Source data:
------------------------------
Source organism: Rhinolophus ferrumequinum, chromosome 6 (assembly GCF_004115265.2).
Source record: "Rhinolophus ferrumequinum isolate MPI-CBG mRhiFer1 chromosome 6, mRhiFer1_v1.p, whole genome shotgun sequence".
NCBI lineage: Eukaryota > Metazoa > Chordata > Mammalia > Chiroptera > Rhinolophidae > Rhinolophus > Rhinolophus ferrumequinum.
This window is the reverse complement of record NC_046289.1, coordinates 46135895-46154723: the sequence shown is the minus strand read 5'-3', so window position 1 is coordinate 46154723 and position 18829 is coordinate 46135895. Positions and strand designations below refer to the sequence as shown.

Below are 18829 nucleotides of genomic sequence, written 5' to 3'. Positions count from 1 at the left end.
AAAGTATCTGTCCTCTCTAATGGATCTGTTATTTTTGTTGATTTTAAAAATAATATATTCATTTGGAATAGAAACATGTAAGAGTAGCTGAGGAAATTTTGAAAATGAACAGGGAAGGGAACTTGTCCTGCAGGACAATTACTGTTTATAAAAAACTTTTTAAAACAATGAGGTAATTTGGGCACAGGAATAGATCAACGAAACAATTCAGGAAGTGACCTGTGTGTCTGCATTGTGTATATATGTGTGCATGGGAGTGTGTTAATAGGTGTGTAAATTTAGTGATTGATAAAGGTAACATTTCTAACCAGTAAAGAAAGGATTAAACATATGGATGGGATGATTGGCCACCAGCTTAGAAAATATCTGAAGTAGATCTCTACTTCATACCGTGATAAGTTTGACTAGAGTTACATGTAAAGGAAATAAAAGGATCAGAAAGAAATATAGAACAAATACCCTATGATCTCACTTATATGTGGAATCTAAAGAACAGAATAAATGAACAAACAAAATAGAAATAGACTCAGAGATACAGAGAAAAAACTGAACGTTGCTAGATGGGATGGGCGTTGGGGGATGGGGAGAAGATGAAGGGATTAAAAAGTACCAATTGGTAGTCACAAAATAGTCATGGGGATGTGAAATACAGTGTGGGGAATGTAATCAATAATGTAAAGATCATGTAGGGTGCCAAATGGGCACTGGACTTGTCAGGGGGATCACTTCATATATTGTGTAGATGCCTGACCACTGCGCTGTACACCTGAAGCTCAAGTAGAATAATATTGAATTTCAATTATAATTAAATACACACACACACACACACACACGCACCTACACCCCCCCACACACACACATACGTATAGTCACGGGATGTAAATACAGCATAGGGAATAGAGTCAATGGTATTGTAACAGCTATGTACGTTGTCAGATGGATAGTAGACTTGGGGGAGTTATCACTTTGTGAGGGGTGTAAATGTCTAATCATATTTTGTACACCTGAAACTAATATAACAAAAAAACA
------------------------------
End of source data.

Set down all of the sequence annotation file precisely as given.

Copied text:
Source organism: Rhinolophus ferrumequinum, chromosome 6 (assembly GCF_004115265.2).
Source record: "Rhinolophus ferrumequinum isolate MPI-CBG mRhiFer1 chromosome 6, mRhiFer1_v1.p, whole genome shotgun sequence".
NCBI lineage: Eukaryota > Metazoa > Chordata > Mammalia > Chiroptera > Rhinolophidae > Rhinolophus > Rhinolophus ferrumequinum.
This window is the reverse complement of record NC_046289.1, coordinates 46135895-46154723: the sequence shown is the minus strand read 5'-3', so window position 1 is coordinate 46154723 and position 18829 is coordinate 46135895. Positions and strand designations below refer to the sequence as shown.

Below are 18829 nucleotides of genomic sequence, written 5' to 3'. Positions count from 1 at the left end.
AAAGTATCTGTCCTCTCTAATGGATCTGTTATTTTTGTTGATTTTAAAAATAATATATTCATTTGGAATAGAAACATGTAAGAGTAGCTGAGGAAATTTTGAAAATGAACAGGGAAGGGAACTTGTCCTGCAGGACAATTACTGTTTATAAAAAACTTTTTAAAACAATGAGGTAATTTGGGCACAGGAATAGATCAACGAAACAATTCAGGAAGTGACCTGTGTGTCTGCATTGTGTATATATGTGTGCATGGGAGTGTGTTAATAGGTGTGTAAATTTAGTGATTGATAAAGGTAACATTTCTAACCAGTAAAGAAAGGATTAAACATATGGATGGGATGATTGGCCACCAGCTTAGAAAATATCTGAAGTAGATCTCTACTTCATACCGTGATAAGTTTGACTAGAGTTACATGTAAAGGAAATAAAAGGATCAGAAAGAAATATAGAACAAATACCCTATGATCTCACTTATATGTGGAATCTAAAGAACAGAATAAATGAACAAACAAAATAGAAATAGACTCAGAGATACAGAGAAAAAACTGAACGTTGCTAGATGGGATGGGCGTTGGGGGATGGGGAGAAGATGAAGGGATTAAAAAGTACCAATTGGTAGTCACAAAATAGTCATGGGGATGTGAAATACAGTGTGGGGAATGTAATCAATAATGTAAAGATCATGTAGGGTGCCAAATGGGCACTGGACTTGTCAGGGGGATCACTTCATATATTGTGTAGATGCCTGACCACTGCGCTGTACACCTGAAGCTCAAGTAGAATAATATTGAATTTCAATTATAATTAAATACACACACACACACACACACACGCACCTACACCCCCCCACACACACACATACGTATAGTCACGGGATGTAAATACAGCATAGGGAATAGAGTCAATGGTATTGTAACAGCTATGTACGTTGTCAGATGGATAGTAGACTTGGGGGAGTTATCACTTTGTGAGGGGTGTAAATGTCTAATCATATTTTGTACACCTGAAACTAATATAACAAAAAAACA